in perpetual alarms on that side, while she has ravaged the empire and the Low Countries on the other."*
If, after having seen the imbecility of Germany and Spain against the France of Louis XIV., we turn to the two only remaining European powers of any importance at that time, to England and to Holland, we find the position of our own country as to European politics, from 1660 to 1688, most painful to contemplate; nor is our external history during the last twelve years of the eighteenth century by any means satisfactory to national pride, though it is infinitely less shameful than that of the preceding twenty-eight years. From 1660 to 1668, "England by the return of the Stuarts was reduced to a nullity." The words are Michelet's,† and though severe, they are just. They are, in fact, not severe enough: for when England, under her restored dynasty of the Stuarts, did take any part in European politics, her conduct, or rather her king^s conduct, was almost invariably wicked and dishonourable.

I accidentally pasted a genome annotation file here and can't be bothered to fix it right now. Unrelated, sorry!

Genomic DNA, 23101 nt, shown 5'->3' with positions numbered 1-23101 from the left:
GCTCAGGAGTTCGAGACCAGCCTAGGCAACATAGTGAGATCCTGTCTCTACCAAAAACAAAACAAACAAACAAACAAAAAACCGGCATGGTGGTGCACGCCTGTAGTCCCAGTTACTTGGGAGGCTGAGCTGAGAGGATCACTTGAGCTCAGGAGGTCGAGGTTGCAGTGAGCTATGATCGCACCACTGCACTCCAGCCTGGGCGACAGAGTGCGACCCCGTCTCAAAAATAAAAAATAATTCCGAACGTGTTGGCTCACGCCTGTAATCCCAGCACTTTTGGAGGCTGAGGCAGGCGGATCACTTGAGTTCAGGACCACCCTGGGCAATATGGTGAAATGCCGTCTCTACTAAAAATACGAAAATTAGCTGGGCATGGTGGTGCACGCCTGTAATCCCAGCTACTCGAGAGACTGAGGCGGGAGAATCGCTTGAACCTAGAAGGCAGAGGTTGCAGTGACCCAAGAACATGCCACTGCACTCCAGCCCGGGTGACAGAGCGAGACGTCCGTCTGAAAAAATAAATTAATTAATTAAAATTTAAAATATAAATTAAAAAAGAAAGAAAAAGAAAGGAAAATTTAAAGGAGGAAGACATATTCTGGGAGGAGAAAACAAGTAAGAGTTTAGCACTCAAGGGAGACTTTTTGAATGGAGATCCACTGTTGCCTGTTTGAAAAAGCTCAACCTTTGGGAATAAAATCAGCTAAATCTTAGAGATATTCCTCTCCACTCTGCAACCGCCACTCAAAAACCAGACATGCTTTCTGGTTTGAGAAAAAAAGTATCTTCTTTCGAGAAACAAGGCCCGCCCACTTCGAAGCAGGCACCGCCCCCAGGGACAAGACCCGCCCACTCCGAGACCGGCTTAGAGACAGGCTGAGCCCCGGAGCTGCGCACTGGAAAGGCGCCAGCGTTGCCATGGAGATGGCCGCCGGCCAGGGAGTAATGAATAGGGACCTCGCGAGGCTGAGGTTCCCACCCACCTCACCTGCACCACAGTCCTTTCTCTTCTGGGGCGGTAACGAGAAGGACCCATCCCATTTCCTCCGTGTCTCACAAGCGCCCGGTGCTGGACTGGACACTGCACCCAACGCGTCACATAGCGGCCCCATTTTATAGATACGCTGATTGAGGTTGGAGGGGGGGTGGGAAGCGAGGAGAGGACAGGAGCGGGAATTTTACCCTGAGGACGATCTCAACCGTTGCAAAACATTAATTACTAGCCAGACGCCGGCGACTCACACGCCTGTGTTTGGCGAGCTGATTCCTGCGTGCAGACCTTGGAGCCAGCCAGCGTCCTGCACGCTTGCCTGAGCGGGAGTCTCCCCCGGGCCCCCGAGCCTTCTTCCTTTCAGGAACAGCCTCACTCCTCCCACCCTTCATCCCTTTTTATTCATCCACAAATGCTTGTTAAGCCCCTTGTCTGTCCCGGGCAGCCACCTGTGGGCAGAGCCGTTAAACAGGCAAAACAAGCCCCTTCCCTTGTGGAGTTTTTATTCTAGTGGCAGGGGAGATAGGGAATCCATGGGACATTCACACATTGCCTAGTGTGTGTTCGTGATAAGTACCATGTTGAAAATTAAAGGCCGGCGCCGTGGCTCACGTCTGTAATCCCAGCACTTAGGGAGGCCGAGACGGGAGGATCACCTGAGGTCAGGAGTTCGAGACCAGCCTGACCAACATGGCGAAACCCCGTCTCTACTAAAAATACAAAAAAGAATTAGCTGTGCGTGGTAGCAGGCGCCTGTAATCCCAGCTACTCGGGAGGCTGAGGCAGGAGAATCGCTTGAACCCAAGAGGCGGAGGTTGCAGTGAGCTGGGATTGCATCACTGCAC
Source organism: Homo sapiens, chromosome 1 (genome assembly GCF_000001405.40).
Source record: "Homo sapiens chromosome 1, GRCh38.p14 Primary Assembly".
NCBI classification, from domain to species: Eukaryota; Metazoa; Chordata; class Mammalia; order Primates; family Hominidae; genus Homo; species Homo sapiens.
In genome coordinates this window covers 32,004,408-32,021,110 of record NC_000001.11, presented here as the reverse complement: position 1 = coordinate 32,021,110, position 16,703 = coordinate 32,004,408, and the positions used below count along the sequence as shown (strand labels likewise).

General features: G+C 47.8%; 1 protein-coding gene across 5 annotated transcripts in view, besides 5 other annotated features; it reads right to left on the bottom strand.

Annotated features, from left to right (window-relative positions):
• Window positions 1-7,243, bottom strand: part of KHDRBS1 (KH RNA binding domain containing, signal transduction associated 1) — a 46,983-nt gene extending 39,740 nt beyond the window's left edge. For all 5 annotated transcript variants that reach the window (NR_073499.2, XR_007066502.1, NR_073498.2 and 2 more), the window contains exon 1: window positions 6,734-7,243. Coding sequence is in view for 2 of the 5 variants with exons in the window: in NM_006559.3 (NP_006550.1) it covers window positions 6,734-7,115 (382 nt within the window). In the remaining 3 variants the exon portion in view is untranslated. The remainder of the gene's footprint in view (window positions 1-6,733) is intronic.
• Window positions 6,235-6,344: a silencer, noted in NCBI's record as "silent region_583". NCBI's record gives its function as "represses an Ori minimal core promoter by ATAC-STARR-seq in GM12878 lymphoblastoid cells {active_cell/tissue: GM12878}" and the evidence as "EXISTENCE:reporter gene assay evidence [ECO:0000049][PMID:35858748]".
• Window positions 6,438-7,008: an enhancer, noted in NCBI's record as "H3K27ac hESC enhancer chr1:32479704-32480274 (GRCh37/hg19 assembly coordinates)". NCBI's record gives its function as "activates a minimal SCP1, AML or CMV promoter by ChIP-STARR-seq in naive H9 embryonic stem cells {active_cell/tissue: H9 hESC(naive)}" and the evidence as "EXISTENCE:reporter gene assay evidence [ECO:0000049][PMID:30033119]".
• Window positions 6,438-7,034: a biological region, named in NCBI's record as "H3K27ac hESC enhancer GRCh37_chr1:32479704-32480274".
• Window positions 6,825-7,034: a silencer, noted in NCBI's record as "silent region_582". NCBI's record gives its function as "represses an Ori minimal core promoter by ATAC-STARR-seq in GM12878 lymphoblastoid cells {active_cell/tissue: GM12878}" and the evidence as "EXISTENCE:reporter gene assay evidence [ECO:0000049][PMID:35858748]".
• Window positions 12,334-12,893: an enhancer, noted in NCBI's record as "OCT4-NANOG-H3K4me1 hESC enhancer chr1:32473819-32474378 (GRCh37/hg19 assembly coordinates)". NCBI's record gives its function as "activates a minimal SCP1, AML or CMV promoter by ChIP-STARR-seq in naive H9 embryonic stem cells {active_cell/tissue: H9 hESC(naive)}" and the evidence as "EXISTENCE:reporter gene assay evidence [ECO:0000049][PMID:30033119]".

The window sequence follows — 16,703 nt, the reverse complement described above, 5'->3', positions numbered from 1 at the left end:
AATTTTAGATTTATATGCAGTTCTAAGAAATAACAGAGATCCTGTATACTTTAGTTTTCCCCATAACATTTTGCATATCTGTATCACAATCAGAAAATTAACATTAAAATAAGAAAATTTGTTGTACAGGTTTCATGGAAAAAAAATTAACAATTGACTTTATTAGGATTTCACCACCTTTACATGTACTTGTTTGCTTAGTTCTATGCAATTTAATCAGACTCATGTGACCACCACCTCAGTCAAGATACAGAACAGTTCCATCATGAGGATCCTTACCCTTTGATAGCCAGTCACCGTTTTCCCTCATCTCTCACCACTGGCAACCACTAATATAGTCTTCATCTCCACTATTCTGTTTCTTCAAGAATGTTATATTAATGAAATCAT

Bolingbroke rightly says that, previous to the Revolution of 1688, during the whole progress that Louis XIV. made towards acquiring such exorbitant power, as gave him well grounded hopes
- Bolingbroke, vol. ii. p. 397.
† "Histoire Moderne," vol. ii. p. 106.